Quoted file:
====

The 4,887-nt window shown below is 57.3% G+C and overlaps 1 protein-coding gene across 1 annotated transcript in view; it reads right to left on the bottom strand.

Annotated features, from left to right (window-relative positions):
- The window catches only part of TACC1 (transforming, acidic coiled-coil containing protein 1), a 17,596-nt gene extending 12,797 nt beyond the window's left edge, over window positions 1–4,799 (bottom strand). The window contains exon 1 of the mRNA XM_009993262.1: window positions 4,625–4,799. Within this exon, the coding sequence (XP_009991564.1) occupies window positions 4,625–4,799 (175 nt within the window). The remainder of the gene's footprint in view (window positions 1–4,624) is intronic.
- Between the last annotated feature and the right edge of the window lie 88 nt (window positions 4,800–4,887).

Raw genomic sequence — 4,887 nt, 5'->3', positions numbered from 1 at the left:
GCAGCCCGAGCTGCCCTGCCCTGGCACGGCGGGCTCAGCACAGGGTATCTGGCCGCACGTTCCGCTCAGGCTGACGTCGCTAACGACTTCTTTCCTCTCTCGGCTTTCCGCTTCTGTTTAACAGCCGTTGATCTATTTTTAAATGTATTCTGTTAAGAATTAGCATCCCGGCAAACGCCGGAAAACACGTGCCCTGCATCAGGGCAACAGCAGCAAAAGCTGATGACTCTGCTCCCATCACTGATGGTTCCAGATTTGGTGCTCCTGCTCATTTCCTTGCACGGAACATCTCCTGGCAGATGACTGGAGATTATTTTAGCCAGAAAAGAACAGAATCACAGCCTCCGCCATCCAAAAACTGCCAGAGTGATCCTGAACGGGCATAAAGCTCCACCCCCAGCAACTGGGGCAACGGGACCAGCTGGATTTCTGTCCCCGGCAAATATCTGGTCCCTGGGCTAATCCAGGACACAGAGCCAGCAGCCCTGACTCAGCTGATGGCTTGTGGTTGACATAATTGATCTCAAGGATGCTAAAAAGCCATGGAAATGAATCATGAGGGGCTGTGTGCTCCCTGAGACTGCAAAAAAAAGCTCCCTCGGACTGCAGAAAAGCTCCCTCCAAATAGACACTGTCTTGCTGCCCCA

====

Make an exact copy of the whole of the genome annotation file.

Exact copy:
The 4,887-nt window shown below is 57.3% G+C and overlaps 1 protein-coding gene across 1 annotated transcript in view; it reads right to left on the bottom strand.

Annotated features, from left to right (window-relative positions):
- The window catches only part of TACC1 (transforming, acidic coiled-coil containing protein 1), a 17,596-nt gene extending 12,797 nt beyond the window's left edge, over window positions 1–4,799 (bottom strand). The window contains exon 1 of the mRNA XM_009993262.1: window positions 4,625–4,799. Within this exon, the coding sequence (XP_009991564.1) occupies window positions 4,625–4,799 (175 nt within the window). The remainder of the gene's footprint in view (window positions 1–4,624) is intronic.
- Between the last annotated feature and the right edge of the window lie 88 nt (window positions 4,800–4,887).

Raw genomic sequence — 4,887 nt, 5'->3', positions numbered from 1 at the left:
GCAGCCCGAGCTGCCCTGCCCTGGCACGGCGGGCTCAGCACAGGGTATCTGGCCGCACGTTCCGCTCAGGCTGACGTCGCTAACGACTTCTTTCCTCTCTCGGCTTTCCGCTTCTGTTTAACAGCCGTTGATCTATTTTTAAATGTATTCTGTTAAGAATTAGCATCCCGGCAAACGCCGGAAAACACGTGCCCTGCATCAGGGCAACAGCAGCAAAAGCTGATGACTCTGCTCCCATCACTGATGGTTCCAGATTTGGTGCTCCTGCTCATTTCCTTGCACGGAACATCTCCTGGCAGATGACTGGAGATTATTTTAGCCAGAAAAGAACAGAATCACAGCCTCCGCCATCCAAAAACTGCCAGAGTGATCCTGAACGGGCATAAAGCTCCACCCCCAGCAACTGGGGCAACGGGACCAGCTGGATTTCTGTCCCCGGCAAATATCTGGTCCCTGGGCTAATCCAGGACACAGAGCCAGCAGCCCTGACTCAGCTGATGGCTTGTGGTTGACATAATTGATCTCAAGGATGCTAAAAAGCCATGGAAATGAATCATGAGGGGCTGTGTGCTCCCTGAGACTGCAAAAAAAAGCTCCCTCGGACTGCAGAAAAGCTCCCTCCAAATAGACACTGTCTTGCTGCCCCA